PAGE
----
These photographs depict birds that have been temporarily caught in mist nets during ornithological research. It is a unique moment, just before a researcher removes the bird from the net to be weighed and measured (and thus the bird becomes quantified by these concise numbers). The bird is then released and flies away, disappearing back into the forest as well as into the data the scientists have gathered. In these nets the birds dangle between our framework of ‘the bird in the hand and the bird in the bush,’ the wild animal seems neither known nor unknown. I have sought out this moment as a space to consider our values and balance our empathy with our capability to think abstractly.
The captured creatures look embarrassed, fearful, angry, and vulnerable. It is clearly an uncomfortable moment for them. Yet the process has a remarkably low causality rate and the overwhelming majority of ornithologists believe the technique is essential to helping us understand birds and bird populations (and I agree with them). This research has undoubtedly contributed to our knowledge of these creatures in ways that have helped to conserve them and provided data that show how and why their populations are in decline. I hope viewers can find beauty in this strange and privileged view, between their empathy with the struggling individual birds and their more abstract concerns about environmental issues.
My decision to photograph birds in this way also developed from my longstanding interest in birdwatching colliding with my studies of biology and art history. The first pieces of artwork I loved were two books full of bird paintings: John James Audubon’s Birds of America and Roger Tory Peterson’s Field Guide to the Birds of Eastern and Central North America. Alongside personal observation, these books are how I learned about birds. In my photographs, I strive to continue this art historic trajectory and celebrate of the work being done by today’s ornithological researchers.
To create his paintings, John James Audubon (1785-1851) shot birds and contorted their bodies into dramatic poses by wiring and pinning them onto boards. The quirky and oftentimes unnatural postures were not immediately popular with the scientific community, but Audubon was on a romantic quest: his goal was to paint (and shoot) all the birds in America. Indeed, it was the scope of his quest as well as his skills with the paintbrush that have made Audubon such a famed ornithological painter. Today many bird-watchers share a similar goal to Audubon: to record every species in the country on their personal ‘life lists.’ My photographs are a reflection on this need to personally see, observe, and capture diversity.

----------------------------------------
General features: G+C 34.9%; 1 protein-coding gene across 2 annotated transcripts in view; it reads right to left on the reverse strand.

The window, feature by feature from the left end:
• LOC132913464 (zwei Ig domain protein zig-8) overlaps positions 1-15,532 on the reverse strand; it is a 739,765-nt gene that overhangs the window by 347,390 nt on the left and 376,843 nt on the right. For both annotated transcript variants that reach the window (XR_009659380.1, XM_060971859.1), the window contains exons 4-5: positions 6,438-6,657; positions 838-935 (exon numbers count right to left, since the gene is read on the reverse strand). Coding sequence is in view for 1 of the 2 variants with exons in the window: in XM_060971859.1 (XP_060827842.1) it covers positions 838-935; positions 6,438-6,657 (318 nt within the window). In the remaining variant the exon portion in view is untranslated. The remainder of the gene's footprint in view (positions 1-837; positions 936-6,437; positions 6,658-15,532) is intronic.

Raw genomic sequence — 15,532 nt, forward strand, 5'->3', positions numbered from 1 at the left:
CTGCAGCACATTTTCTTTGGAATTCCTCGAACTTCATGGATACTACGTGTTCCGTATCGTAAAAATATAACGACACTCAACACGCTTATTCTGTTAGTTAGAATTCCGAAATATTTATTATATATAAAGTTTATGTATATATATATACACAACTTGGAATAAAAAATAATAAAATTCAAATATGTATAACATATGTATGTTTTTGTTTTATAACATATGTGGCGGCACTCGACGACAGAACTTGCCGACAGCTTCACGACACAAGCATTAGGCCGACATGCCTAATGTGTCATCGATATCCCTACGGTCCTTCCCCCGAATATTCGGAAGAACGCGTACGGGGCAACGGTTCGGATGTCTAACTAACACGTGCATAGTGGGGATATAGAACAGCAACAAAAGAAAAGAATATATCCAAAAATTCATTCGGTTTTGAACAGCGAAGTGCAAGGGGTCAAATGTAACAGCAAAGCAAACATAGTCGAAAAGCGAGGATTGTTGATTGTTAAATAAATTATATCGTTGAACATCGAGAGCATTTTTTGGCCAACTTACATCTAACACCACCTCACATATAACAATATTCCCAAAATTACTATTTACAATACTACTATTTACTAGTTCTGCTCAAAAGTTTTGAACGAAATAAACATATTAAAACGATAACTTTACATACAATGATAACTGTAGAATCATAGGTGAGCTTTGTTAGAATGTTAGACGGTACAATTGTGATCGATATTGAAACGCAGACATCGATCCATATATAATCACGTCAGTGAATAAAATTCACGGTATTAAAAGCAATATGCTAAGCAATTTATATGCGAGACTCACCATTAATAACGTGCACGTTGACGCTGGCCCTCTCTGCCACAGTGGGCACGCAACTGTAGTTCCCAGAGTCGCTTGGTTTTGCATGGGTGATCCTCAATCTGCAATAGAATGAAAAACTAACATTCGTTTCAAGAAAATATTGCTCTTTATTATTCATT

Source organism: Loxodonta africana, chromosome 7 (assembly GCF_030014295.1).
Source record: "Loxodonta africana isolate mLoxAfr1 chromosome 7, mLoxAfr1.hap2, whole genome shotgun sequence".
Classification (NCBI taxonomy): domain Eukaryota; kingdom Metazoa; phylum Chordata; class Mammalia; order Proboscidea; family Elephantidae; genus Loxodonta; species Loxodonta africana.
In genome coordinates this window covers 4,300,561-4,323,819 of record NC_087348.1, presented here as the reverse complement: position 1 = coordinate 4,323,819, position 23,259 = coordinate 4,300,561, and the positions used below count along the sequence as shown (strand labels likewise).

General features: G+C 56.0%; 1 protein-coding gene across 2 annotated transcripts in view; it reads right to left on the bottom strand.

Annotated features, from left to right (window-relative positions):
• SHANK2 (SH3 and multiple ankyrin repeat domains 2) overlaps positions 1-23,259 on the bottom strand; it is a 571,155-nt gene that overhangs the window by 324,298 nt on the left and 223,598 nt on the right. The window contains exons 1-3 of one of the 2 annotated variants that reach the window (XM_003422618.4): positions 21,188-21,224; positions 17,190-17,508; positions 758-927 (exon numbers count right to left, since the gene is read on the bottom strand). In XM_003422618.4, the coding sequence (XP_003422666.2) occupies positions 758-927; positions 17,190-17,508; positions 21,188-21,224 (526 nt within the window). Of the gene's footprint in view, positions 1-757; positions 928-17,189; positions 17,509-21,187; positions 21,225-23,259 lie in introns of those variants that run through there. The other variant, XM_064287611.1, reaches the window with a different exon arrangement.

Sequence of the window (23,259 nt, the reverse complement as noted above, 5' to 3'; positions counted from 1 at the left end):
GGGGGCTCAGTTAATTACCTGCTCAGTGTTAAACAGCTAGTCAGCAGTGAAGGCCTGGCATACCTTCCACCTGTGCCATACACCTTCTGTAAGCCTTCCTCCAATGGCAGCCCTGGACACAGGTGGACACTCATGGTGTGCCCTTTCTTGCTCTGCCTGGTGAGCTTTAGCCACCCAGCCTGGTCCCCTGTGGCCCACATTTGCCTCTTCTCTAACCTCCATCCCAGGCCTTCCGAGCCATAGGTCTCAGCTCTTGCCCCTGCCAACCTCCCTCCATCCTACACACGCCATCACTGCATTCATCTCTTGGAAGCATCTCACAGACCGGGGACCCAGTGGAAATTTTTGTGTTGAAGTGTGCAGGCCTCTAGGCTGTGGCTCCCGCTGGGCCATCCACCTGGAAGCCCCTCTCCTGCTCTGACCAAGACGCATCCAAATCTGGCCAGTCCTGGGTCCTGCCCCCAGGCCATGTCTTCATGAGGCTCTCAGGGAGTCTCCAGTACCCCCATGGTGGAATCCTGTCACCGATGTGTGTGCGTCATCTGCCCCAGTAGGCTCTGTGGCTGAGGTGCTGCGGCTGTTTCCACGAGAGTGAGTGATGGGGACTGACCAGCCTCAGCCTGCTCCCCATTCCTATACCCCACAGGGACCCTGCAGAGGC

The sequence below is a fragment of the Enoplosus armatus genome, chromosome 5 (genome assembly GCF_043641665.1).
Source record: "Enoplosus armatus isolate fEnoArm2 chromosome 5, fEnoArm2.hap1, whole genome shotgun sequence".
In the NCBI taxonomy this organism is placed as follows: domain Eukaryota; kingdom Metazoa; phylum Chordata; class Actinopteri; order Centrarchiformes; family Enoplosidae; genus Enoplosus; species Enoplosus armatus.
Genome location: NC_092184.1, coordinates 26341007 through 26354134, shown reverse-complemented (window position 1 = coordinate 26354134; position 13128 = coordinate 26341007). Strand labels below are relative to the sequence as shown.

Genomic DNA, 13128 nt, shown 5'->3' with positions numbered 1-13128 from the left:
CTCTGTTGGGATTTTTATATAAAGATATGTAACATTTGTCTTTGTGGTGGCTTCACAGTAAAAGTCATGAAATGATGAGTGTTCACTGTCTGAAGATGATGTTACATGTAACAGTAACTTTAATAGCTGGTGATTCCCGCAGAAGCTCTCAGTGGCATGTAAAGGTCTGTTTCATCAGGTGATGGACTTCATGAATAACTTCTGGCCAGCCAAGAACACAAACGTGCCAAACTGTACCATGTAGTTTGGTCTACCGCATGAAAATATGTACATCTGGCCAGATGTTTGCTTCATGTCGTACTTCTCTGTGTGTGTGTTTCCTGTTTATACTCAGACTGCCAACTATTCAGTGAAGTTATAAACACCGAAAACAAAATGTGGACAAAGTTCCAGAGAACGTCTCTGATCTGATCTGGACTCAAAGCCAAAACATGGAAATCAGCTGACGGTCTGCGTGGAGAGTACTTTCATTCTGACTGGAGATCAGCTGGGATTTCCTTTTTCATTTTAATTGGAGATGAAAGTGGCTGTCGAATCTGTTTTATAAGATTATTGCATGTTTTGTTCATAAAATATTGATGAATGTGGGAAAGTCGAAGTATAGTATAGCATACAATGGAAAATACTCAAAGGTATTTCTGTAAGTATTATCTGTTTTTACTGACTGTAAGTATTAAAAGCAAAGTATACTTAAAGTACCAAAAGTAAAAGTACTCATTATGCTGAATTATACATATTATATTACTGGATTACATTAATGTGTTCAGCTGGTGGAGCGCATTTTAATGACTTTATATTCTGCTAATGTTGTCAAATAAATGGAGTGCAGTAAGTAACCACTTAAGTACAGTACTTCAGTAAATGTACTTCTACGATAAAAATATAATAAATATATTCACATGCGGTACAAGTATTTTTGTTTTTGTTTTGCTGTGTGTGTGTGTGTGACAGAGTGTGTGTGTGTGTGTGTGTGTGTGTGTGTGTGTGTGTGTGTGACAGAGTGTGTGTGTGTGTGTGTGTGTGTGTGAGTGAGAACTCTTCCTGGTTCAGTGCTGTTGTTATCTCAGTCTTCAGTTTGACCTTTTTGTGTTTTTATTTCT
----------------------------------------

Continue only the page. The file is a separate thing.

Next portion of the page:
My photographs are also a reflection on our desire to name, classify, and quantify diversity. It was Roger Tory Peterson (1908-1996) who pioneered the idea of a field guide. His guides highlight observable marks, pointed out by carefully placed arrows, which allow for the identification of birds at a distance. Peterson painted thousands of systematic illustrations of birds in static poses, which he based on photographs, bird skins, and field observations. Field guides have allowed hobbyists, artists, and scientists to identify birds with binoculars instead of a shotgun.
Ornithologists now use mist nets to gather data that cannot be obtained with the help of binoculars, microphones, or telephoto lenses. These nearly invisible nets are set up like fences and function as huge spider webs, catching unsuspecting birds. The researcher carefully extracts the bird from the net. Each bird is then measured, aged, sexed, and banded with an individually numbered anklet. Then the bird is released, back into the wild. I hope that my images reflect the struggle to gain this intimate data and the different ways that this information can be used to create abstract understanding of these species. As the data gathered by scientists grows, it can offer profound insights. When depicted by these complicated numbers, the individual birds become abstracted and we can consider ideas about populations and species. This intimate knowledge is a powerful tool that is used to make decisions about conservation and answer other ecological questions.